Violet travels to an opera house to meet Irma, a talented songstress who asks for a fictional letter written by a woman to her lover that never returned from the war. Her client offers no direction for the project, and Violet finds herself continually trying, and failing, to deliver what Irma needs. As she struggles to complete her task, Violet continues to learn more about love, and the pain of losing someone you cherish.
An OVA whose use, or rather lack there of, makes you wonder what was going on in this show’s production to create such a huge missed opportunity. Story - 3/10 This episode was supposed to appear between episodes four and five, and once the series ends you can see why it was left out. In this special Violet is hired to write a letter that is actually meant to be the lyrics for an Opera song, performed by a woman who had also lost the one she loved in the war. Violet is unsure of how to write a song, but after reading the letters that never made it to those who died, she starts to see how to express emotions. It makes some sense as to why they omitted this episode, as it basically answers all Violet’s questions all at once. Instead of allowing her to learn about different emotions from those she works with, she instead gets everything from those letters, thus making the rest of the series somewhat pointless. Animation - 8/10 Obviously there aren’t any changes from the series itself. There are some very beautiful scenes of the city and train station that are real standouts in this show, and would be in almost any show. Sound - 5/10 All the sound was basically the same, except for the song Violet was hired to write lyrics for, which in itself wasn’t very good. One song that did stick out, and was used in the series itself a few times, was “The Ultimate Price,” the reason for it popping out to me was that it completely copies a riff that was used so well in the TV series X for the song “Destiny.“ Characters - 3/10 There really isn’t any change or growth in the characters from the series, and as I said it almost would throw you off as Violet then regresses back to form for the next (in order) episode, where she completely forgets what she learns here. Overall - 4/10 If this episode appeared at the end of the series it would make sense. Over the course of her work Violet has picked up on the feelings of all her clients, and now upon reading the love letters sent to those who have died, she is able to take those emotions and see how they relate to situations much like her own. Placing it where they were going to takes away from that growth, where Violet gets to truly learn those feelings for herself, and using it as an after series OVA just causes so much backsliding. As for the episode itself, there really wasn’t any special about it. Again if it appeared as episode Twelve or so it could have been powerful, allowing Violet to finally see that she isn’t alone in her loss, but the delivery of the message was just a little lackluster.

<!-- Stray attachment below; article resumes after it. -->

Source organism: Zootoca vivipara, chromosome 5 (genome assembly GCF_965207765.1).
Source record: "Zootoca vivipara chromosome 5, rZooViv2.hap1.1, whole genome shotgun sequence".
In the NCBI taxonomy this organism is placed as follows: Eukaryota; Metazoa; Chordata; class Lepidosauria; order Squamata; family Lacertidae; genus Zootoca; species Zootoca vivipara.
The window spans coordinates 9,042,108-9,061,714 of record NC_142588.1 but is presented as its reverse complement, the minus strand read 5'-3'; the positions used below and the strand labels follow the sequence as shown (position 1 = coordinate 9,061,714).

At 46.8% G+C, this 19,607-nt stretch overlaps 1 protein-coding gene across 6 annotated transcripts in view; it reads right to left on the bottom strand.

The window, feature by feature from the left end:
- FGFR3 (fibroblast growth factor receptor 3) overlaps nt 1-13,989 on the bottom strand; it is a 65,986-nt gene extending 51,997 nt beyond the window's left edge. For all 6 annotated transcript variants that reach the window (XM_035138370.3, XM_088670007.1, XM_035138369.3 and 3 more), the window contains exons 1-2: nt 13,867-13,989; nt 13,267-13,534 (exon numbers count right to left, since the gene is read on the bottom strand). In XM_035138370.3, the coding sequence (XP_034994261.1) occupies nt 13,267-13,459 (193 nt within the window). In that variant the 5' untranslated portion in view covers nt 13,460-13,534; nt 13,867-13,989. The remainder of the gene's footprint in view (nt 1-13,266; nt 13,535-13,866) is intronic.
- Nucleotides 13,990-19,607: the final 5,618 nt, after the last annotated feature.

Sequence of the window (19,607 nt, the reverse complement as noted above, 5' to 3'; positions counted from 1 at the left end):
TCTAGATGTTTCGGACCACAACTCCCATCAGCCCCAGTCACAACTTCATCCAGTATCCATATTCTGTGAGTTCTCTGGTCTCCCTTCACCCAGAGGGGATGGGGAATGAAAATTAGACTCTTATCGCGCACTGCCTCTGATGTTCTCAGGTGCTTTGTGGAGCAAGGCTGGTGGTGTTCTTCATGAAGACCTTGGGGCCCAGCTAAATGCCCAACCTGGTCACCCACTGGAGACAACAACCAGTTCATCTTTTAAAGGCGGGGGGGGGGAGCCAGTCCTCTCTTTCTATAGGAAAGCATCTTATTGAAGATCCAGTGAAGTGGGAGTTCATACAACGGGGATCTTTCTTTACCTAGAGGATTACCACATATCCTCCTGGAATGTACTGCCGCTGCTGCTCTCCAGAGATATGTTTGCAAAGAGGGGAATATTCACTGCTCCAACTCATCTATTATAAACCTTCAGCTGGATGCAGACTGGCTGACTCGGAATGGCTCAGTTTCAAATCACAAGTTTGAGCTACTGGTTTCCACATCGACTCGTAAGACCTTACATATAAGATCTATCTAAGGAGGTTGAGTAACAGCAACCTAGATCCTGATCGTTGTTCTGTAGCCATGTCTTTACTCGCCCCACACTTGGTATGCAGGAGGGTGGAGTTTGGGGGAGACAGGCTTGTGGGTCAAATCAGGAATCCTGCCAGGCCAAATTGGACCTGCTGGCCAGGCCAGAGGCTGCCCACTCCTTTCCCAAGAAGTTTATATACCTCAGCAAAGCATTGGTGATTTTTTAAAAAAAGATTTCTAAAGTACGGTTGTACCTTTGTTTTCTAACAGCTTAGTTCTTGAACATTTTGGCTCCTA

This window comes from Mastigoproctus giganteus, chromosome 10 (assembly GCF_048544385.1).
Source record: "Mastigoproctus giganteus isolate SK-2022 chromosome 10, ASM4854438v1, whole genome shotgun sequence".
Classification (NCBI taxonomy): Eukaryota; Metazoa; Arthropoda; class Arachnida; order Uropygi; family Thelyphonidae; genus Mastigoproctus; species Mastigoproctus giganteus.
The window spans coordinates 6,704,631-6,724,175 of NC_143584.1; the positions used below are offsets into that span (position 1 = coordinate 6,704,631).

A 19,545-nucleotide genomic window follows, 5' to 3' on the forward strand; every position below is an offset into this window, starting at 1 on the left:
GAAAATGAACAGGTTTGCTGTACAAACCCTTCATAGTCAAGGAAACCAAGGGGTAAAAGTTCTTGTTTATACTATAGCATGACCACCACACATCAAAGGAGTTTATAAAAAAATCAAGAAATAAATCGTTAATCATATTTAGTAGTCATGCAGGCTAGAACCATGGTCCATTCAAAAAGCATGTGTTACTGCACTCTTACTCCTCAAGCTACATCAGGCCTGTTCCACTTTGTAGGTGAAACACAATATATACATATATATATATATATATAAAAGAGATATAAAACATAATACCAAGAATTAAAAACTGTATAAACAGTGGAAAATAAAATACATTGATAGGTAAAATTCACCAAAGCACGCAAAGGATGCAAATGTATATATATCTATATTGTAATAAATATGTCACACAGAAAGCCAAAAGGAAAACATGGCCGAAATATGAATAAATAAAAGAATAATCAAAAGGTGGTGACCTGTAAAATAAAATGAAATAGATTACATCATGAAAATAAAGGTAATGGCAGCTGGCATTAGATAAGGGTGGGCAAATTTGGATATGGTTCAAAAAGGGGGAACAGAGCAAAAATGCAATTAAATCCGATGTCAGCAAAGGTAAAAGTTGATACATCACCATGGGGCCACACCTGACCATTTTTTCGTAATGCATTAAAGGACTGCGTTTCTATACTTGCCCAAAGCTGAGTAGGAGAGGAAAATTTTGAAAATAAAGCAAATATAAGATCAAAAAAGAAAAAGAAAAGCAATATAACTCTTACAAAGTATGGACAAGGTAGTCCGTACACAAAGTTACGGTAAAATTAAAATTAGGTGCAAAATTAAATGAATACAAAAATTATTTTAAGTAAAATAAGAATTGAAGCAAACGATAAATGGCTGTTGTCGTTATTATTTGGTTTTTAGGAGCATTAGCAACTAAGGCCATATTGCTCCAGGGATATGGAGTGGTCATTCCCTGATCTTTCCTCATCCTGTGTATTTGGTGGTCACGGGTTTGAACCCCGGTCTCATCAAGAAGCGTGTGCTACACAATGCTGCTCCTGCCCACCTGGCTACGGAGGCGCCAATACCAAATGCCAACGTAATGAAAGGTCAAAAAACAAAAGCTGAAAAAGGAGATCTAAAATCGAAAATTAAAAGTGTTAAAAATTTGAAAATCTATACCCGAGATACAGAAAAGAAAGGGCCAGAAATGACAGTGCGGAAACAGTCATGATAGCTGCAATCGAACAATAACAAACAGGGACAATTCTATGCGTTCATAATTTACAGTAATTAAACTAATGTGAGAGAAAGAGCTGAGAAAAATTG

This special episode comes up to the same standard as the rest of the anime. I loved watching it, through my heart wrenching tears. The story is about coming to terms with a lost love, putting it into words and sharing it with the community.
Violet Evergarden: Kitto "Ai" wo Shiru Hi ga Kuru no DarouCan be inserted anywhere between episodes 3-8, as this is just another episode of the series with a story of its own. Violet wasn't as talented at this point as it was towards the end of the series, which apparently made it happen a little earlier.In terms of content, the Ova is practically average, it felt a bit drawn out and the first 10 minutes were extremely exhausting, as the scenes were practically only repetitive.The characters' story was a bit emotional, but the anime itself already had better side stories than this, which makes it seem a bit small.
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